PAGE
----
2005-05-27

 

USGS Update 2005-May-27 10:00


Views taken on 2005-May-24/26

Potential ash hazards: Wind forecasts from the National Oceanic and Atmospheric Administration (NOAA), coupled with eruption models, show that any ash clouds that rise above the crater rim today would drift northwestward to northward. However, later in the day, higher-altitude clouds would drift north-northeastward. Under these conditions, Johnston Ridge, Coldwater, and the eastern parts of State Route 504 could all receive fallout from any ash clouds produced by explosions or large rockfalls.

Recent observations: Analysis of a digital elevation model produced from aerial photographs taken on 19 April shows that the new lava dome had reached a volume of 47.5 million cubic meters (about 62 million cubic meters). We have changed the method by which we compute the volume of the dome, so this figure isn’t directly comparable to results we’ve given in the past (by the older method the new volume is about 55 million cubic meters). The rate of addition of lava to the dome remains roughly constant at about 1.5 cubic meters (2 cubic yards) per second.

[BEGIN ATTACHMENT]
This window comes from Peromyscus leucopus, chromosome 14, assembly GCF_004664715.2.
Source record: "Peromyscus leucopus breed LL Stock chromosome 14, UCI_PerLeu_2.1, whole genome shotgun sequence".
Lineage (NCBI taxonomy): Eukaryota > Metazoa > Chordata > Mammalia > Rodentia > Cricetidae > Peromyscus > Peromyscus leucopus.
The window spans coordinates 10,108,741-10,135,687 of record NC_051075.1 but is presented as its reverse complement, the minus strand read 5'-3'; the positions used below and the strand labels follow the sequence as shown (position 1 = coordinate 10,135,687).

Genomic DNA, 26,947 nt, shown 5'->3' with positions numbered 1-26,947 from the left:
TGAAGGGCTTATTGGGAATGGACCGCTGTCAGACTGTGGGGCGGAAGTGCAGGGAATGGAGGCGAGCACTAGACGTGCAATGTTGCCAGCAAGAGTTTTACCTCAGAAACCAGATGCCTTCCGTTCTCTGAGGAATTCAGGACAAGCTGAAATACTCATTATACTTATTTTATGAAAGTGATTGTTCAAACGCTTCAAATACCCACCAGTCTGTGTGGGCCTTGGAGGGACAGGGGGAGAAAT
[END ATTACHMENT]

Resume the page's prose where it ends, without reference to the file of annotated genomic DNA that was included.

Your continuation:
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Standard USGS Update

Growth of the new lava dome inside the crater of Mount St. Helens continues, accompanied by low rates of seismicity, low emissions of steam and volcanic gases, and minor production of ash. During such eruptions, episodic changes in the level of activity can occur over days to months. The eruption could also intensify suddenly or with little warning and produce explosions that cause hazardous conditions within several miles of the crater and farther downwind. Small lahars could suddenly descend the Toutle River if triggered by heavy rain or by interaction of hot rocks with snow and ice. These lahars pose a negligible hazard below the Sediment Retention Structure (SRS) but could pose a hazard along the river channel upstream.

Potential ash hazards to aviation: Under current eruptive conditions, small, short-lived explosions may produce ash clouds that exceed 30,000 feet in altitude. Ash from such events can travel 100 miles or more downwind.

The U.S. Geological Survey and the University of Washington continue to monitor the situation closely and will issue additional updates and changes in alert level as warranted.

My intent with this page is to provide a clearning house for links to the current activity at Mt.St.Helens. Please send me any links of interest that you may come across, whether for permanent sites or for news reports. I'm not going to be able to do this all alone and all help will be appreciated.

(Disclaimer— I have no association with anyone or any organization, and speak only for myself. Links and quotes are provided for information only.)

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